Now, many people will hear this philosophy and immediately think something like, “What a terrible way to live a marriage!” But, to these nay-sayers, I say, “Give it a whirl!” Lower your expectations and see what happens in your marriage.
A few weeks ago, there was this amazing article on parenting that went around Facebook. It was about how we need to be parenting more like our parents parented us. Which was basically to push us outside and tell us to, “Go play!” As the author wrote, my entire childhood flashed before my eyes. I remember my mom and dad kicking us out of the house on Saturday mornings, and we were only allowed back inside for mealtimes. Ginny and I roamed our neighborhood with a small army of kids our age, playing in creeks, riding bikes, in our backyard, in trees, in drainage sewers (gross, yes, but SUPER AWESOME for a ten-year-old kid), on swingsets, in cul-de-sacs, in parks, at the community pool, in tree houses, in forts, in driveways, in bushes. There was no where that was off limits. And our imagination was unlimited.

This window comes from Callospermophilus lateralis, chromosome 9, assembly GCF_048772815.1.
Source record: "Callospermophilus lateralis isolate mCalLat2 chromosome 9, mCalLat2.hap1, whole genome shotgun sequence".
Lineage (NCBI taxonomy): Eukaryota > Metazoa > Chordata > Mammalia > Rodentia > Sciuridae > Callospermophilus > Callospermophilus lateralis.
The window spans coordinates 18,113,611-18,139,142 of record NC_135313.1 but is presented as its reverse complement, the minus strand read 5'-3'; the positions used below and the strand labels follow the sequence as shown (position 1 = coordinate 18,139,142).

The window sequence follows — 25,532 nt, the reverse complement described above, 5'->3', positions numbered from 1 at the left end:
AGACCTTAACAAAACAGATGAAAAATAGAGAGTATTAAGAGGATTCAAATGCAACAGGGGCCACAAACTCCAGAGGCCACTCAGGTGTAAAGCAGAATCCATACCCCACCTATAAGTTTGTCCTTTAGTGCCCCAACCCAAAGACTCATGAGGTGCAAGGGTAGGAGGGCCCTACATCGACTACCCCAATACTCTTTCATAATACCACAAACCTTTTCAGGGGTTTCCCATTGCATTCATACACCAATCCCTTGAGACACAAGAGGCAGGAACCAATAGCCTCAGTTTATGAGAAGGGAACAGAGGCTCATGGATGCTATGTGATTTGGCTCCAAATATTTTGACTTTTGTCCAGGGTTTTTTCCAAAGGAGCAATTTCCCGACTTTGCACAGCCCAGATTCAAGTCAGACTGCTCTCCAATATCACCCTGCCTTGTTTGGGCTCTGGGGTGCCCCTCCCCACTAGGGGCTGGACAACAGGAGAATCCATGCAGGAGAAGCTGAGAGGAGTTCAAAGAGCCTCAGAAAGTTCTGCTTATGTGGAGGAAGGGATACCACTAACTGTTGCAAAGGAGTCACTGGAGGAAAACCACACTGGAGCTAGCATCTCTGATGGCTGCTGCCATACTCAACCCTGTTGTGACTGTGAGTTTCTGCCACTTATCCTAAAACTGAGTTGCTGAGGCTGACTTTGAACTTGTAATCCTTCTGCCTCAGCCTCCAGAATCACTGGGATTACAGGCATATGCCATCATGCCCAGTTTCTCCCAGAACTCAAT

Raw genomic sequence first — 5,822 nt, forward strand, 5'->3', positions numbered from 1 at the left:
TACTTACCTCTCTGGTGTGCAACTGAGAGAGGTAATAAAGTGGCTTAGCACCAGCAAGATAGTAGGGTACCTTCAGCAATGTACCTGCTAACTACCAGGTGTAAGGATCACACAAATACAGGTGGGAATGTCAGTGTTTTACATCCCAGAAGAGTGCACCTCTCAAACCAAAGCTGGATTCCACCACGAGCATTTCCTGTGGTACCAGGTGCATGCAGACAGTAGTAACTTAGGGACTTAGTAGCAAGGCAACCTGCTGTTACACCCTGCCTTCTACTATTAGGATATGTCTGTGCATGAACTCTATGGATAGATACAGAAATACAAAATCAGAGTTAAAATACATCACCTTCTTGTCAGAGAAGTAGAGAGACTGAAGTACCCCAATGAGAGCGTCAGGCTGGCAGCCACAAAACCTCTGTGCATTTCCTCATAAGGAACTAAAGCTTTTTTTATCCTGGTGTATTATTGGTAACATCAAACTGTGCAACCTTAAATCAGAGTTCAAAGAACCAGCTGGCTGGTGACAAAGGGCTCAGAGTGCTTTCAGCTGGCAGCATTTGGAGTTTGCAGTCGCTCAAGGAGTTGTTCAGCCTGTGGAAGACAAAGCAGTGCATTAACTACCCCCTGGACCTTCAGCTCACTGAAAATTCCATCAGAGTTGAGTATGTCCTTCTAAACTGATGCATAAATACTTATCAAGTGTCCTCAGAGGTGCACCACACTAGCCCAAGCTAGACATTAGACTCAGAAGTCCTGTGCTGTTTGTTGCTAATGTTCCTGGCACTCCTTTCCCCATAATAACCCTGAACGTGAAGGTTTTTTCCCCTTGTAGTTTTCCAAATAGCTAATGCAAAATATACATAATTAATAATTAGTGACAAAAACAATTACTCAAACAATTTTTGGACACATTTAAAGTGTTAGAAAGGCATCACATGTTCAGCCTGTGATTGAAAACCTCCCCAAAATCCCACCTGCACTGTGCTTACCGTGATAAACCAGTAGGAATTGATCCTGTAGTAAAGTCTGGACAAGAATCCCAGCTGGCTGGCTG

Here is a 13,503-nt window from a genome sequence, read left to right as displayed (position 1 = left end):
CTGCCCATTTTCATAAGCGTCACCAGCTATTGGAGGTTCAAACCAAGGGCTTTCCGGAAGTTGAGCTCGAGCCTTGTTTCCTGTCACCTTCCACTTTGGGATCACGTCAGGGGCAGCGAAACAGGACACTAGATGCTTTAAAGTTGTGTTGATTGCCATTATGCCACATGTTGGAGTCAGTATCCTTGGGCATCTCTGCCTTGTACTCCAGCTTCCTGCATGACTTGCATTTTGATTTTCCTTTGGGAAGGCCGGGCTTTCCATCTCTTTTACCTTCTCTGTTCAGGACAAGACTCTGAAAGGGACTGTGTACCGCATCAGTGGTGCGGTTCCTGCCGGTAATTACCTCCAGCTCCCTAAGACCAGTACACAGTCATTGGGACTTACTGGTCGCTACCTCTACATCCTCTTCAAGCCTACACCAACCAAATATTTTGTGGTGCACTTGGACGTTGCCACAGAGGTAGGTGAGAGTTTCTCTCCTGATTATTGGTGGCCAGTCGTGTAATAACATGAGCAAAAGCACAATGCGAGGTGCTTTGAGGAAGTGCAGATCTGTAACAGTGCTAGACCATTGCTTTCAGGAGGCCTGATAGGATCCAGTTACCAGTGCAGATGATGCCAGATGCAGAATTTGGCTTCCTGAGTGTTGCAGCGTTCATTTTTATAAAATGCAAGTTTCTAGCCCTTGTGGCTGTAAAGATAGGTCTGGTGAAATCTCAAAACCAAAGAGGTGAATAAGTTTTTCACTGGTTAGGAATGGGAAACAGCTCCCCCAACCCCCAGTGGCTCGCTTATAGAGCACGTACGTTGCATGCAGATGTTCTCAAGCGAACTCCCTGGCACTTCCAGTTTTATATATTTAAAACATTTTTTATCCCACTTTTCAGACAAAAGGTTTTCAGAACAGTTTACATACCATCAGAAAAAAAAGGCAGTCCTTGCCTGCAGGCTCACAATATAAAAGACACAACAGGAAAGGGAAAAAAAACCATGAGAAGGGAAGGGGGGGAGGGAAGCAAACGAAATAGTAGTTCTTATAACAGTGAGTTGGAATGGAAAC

If I fell down, my mom didn’t know about it until I wandered home around dinner time. So, I learned to pick myself up and dust myself off. If a friend and I got into a squabble, my mom wasn’t there to help us work it out with “kind words” or “listening ears.” We just learned that no one would play with you if you weren’t nice. If a bike chain broke, our dads weren’t standing there next to us to fix the bike and help us get back moving again. We learned instead how to flip that bike over and fix the darn chain ourselves.
The Facebook article reminded me that some of the best experiences of my childhood happened BECAUSE my parents weren’t involved.